Read More »

More Lessons from Brazil’s Boom-Bust: The “Populist Paradigm” Revisited

December 14, 2016

The current discussion over the rise of “economic populism” in advanced economies could benefit from a look at a Latin American classic, The Macroeconomics of Populism in Latin America, edited by Rudiger Dornbusch and Sebastian Edwards. Published in 1991, the book still offers many compelling insights into the workings of so-called “populist” macroeconomic policies. An analysis of Brazil’s recent experience, and the origins of its current deep economic crisis, provides useful lessons on what could be dubbed a modernized version of Dornbusch and Edwards’ “populist paradigm.”
As laid out by the authors 25 years ago, the “populist paradigm” can be summarized by a series of features and characteristic phases. Below is a modified, modernized version of the original paradigm, based on the

Read More »

Carried Away? The Art of the Deal, Brazil-Style

December 5, 2016

Over the past week, President-elect Donald Trump grabbed headlines with a deal he struck with Carrier to induce the company to keep about half of the 2,000 jobs it had announced were moving to Mexico. In exchange, the company received some $7 million in tax breaks from the federal government. The president-elect’s particular style of industrial policy might seem novel to Americans, but it was tried just recently in Latin America’s largest economy. Former president Dilma Rousseff, impeached earlier this year, is no Donald Trump—and Brazil is certainly no United States. However, during her first term in office, the government’s attempts at salvaging manufacturing jobs looked much like the recent pact with Carrier.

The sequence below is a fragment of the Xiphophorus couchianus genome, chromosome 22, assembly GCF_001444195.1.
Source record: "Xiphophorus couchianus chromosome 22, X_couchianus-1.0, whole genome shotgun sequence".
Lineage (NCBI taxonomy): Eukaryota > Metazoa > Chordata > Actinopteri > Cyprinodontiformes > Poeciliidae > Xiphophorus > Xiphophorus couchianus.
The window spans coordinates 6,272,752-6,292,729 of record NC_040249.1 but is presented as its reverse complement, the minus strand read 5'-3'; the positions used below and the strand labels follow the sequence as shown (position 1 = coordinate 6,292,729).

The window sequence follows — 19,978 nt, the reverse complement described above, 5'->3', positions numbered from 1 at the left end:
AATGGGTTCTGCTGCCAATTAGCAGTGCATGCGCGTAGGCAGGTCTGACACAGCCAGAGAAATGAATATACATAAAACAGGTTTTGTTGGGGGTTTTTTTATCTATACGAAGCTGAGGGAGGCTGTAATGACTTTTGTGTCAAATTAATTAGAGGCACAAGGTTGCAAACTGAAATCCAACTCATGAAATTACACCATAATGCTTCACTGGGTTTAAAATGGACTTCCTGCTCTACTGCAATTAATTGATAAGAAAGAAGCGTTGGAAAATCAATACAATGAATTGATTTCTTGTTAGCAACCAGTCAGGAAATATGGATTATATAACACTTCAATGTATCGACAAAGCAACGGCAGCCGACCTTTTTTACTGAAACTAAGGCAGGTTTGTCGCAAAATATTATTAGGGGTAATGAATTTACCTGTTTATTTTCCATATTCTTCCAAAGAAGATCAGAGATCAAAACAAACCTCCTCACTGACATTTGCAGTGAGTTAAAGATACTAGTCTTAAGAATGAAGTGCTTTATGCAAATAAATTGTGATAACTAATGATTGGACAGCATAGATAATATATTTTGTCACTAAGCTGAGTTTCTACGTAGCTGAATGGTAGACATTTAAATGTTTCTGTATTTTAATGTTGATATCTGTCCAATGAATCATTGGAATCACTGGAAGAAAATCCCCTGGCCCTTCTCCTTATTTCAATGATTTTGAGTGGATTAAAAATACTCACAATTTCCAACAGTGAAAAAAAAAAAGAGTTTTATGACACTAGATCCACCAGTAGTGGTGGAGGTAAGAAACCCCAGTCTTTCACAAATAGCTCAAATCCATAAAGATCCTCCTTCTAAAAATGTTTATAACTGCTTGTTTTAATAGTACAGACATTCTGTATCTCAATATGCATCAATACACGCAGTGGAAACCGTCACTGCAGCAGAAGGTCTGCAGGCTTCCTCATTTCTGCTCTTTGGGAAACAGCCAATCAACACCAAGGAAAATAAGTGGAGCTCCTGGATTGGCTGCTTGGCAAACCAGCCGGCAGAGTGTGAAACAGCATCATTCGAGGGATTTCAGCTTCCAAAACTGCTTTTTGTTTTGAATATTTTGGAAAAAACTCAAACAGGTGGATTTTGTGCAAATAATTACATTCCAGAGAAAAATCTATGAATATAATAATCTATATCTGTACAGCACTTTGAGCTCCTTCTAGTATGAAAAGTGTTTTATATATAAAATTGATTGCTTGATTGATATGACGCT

In 2012, Brazil’s growth was faltering. Manufacturing as a share of GDP, which

Read More »

Gordian Knot: Why Brazil’s Recession Could Last Until 2018

November 30, 2016

Bankrupt states, fiscal crises at all levels of government, rampant corruption scandals, a reform effort that has no immediate effect on Brazil’s fiscal woes, and a resurgence of political turmoil. Six months into the Michel Temer administration, Brazil’s Gordian Knot seems to only get worse, as argued in previous posts. While markets rallied and euphoria soared some months ago, there were clear signs that the political crisis would rear its head once again and that the economy was far from staging the expected recovery. This prognosis has now come to pass, with a remarkable twist: Rather than providing support, Brazil’s central bank is actually making a bad situation worse.
Brazilian states are gripped by a mounting fiscal crisis that looks unsolvable in the short term. A toxic

Read More »

Lesson from Brazil’s Populist Bust

November 11, 2016

Now that the American presidential election has produced a result that seemed impossible to many experts, driven by a campaign termed “populist” by the media, what is the likely economic fallout for the rest of the world?
A puzzling aspect of the US election aftermath is that stock markets have cheered the victory of Donald J. Trump, sending the Dow Jones industrial average to a new record high, despite earlier predictions (and claims that his economic program might produce a recession).
The world has seen “populist” candidates and policies in many countries produce roller coaster results over many years. The Brazilian political experience of the last decade, which despite very different circumstances echoes much of Trump’s brand of populism to date, is a case in point. So it is worth

Read More »